John Battelle is the web's best "search watcher" and he's posted a great summary of recent events in search HERE at Searchblog.
I would note though that he does not address the significance and growth velocity of the Myspace phenomenon, which I'd suggest is the best, and crappiest, website in history.
Myspace proves that much of the Web 2.0 dialog is misguided, still emphasizing technology improvements over human considerations which lie at the heart of the "new" web and at the heart of the ugly but overwhelmingly successful Myspace.
In many ways I'm a big fan of Myspace as I think it's passes many of the tests that other sites fail – easy to join, navigate, and participate. It passed the critical mass of users long ago and continues to grow wildly – now with 66 million online. Myspace is a prime study in "mass appeal". It's ugly because people, on average, aren't very artistic or clever or well-organized. This aspect of the human condition leads to the web's largest collection of junky pages, and to the web's largest community of super active users.
My personal jury is still out on the "evil" side of myspace with the potential for stalking and young people mingling with unsavory or dangerous kids and adults. The user base is now so huge one must be very cautious in the interpretation of recent criminal activity at the site. Whenever you have a collection of 66 million people you'll get crime.
That said, Myspace probably has a greater community responsibility than it currently acknowledges or deals with proactively – this is certainly the case with the web at large where most onliners maintain that companies have few responsibilities outside of policing outrageous abuses of their services.
For the good of the entire online and offline community this must change, and it will change.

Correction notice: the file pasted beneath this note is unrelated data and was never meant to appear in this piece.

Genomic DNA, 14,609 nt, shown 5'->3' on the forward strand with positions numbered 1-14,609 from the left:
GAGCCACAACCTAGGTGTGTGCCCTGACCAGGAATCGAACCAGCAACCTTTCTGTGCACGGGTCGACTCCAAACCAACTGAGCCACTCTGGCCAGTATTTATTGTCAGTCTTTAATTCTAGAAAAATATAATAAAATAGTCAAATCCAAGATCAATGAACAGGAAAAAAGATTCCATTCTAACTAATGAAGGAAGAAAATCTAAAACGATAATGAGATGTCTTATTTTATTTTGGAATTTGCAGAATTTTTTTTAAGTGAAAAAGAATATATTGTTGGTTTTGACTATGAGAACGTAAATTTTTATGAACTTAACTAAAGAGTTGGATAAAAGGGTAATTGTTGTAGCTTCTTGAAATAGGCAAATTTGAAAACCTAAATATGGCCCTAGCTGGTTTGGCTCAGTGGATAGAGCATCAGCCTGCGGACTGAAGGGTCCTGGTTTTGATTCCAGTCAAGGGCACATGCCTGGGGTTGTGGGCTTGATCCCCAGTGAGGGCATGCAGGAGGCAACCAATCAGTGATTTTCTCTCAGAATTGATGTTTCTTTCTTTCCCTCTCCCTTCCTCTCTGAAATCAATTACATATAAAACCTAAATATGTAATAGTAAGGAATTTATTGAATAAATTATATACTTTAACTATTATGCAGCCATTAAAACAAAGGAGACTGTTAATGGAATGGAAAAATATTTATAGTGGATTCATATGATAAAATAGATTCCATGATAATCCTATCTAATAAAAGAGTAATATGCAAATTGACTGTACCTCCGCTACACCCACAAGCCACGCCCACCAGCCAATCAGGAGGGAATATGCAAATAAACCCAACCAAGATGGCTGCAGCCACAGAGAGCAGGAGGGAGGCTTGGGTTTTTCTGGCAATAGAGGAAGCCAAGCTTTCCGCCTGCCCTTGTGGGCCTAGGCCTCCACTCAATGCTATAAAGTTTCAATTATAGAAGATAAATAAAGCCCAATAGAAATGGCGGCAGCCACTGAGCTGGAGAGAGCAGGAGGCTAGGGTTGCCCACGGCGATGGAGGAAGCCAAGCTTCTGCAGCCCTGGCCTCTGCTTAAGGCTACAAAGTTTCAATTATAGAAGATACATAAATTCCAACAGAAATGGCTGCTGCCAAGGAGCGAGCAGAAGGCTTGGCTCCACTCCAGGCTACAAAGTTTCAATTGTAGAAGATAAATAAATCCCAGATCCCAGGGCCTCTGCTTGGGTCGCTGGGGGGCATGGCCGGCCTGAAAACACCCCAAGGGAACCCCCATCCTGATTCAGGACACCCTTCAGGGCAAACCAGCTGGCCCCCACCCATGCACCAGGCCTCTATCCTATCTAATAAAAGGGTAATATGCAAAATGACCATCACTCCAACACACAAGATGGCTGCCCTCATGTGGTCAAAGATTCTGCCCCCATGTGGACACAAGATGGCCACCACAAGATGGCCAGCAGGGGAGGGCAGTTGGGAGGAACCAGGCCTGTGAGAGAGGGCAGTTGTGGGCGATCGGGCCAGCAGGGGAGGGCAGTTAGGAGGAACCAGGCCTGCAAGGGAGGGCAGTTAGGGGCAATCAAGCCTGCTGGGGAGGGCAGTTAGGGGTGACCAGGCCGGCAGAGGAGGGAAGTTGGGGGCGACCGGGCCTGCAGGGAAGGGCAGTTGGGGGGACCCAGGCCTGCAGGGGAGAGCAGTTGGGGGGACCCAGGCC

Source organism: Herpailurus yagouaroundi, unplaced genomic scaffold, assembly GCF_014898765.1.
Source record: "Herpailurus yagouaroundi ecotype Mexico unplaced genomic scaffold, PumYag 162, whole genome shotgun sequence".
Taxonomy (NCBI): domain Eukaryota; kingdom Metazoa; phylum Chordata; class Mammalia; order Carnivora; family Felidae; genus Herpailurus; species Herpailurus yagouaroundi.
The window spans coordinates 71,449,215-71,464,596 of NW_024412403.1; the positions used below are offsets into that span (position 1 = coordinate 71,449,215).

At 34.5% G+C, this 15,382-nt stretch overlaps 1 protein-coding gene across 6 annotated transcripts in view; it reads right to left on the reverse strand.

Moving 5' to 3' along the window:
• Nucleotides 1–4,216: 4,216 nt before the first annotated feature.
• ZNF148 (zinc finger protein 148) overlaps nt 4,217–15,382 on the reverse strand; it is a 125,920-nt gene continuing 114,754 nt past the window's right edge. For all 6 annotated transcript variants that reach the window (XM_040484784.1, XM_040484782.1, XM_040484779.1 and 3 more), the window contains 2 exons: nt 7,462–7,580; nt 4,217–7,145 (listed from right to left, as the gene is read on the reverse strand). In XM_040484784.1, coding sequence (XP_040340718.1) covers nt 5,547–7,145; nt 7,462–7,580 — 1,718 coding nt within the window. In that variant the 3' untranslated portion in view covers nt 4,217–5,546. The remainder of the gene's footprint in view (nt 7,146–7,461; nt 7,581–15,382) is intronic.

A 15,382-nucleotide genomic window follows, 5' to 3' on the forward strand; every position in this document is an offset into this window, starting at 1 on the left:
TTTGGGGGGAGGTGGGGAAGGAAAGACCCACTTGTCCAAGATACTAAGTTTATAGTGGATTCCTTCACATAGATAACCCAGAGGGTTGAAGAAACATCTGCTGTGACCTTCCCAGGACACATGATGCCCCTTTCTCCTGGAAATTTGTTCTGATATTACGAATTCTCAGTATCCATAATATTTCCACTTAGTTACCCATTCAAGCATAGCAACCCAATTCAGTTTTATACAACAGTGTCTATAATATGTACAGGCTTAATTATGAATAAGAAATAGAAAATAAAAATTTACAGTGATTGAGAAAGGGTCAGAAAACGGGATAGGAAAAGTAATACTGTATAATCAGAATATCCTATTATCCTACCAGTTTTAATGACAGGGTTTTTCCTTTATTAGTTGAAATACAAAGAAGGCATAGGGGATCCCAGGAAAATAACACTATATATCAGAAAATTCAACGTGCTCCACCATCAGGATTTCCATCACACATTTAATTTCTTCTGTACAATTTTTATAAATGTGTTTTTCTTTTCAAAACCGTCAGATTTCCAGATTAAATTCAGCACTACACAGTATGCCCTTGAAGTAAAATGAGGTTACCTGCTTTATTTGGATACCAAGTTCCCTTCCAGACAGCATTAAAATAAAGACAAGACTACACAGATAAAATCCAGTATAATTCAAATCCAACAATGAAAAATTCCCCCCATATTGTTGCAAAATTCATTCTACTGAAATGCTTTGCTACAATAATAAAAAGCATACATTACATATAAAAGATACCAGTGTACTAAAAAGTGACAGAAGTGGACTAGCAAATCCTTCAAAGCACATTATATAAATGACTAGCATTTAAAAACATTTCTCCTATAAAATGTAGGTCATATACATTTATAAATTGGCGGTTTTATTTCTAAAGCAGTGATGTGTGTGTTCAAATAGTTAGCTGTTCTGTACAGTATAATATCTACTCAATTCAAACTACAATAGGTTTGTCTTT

I enjoyed Newsweek's article about Web 2.0, which they preferred to call "The Live Web". It was fun to see several of the companies and people I've encountered recently mentioned in the article. Mary Hodder from MashupCamp was pictured and quoted as was Tim O'Reilly who I just met at Mix06.
They gave Tim far too short an interview. He is unsurpassed in his understanding of the new web but I'm guessing he was a bit too old (he's about 50?) to meet Newsweek's editorial slant on the story which was young, hip, and cool. (Whoops – they didn't mention how casual – sometimes downright disheveled – most of the new technorati tend to be.)
Newsweek's Cover girl Caterina Fake was supposed to be at Mashup Camp but missed it. I'd hoped to meet her and her husband who pioneered Flickr and then sold it to Yahoo. Caterina's blog is one of the most insightful personal views about 2.0 along with those of her amazing Yahoo tech dev co-workers Jeremy Zawodny and Danah Boyd.
Although I'm always VERY impressed with folks from Google, it's Yahoo that really seems to be aquiring the companies and minds that lie at the heart of the new Web's "social" vs "technological" emphasis.
Yahoo seems to have a better handle than Google (who in turn beats Microsoft) in understanding the implications of the vast social networking that is forming a new internet backbone. A backbone characterized by people far more than by technology. That said, I'm not sure anybody "gets Web 2.0", because it's changing fast, dramatically, and in unstable ways.
What a fun new world!
CNN interviewed the author of a book that suggests the pharmaceutical industry is out of control, beyond the reach of reasonable regulation, and suggested some "Trust busting" a la Teddy Roosevelt may be needed.
The interesting stat was that 600 billion is spend annually on unneeded drugs. Wow. If true that is a staggering waste. Hey – I should start a website featuring objective information about Drugs. It could be called Prescription Report. Wait! I already did that but it sucks. I'll fix that someday.
One of the most common and legitimate criticisms of both public and private sector enterprises is that they are run in ways that serve narrow, often selfish interests rather than the broad public good.
In the private sector this takes the form of profitability, sometimes attained at the expense of "doing the right thing". In the public sector one often finds that spending can be very inefficient due to lack of incentives – sometimes more a function of political pressure and interest group influences than common sense and the public good.
In many cases one could argue that in business the short term return on investment is too important where in Government it's not important enough.
Whoops – I got off the point. I was wondering about how a model of production would look if you characterized activity primarily in terms of how people *avoid* work and feather their own nests at other's expense. How businesses use regulation to thwart competition and create unneeded goods and services.
Just a thought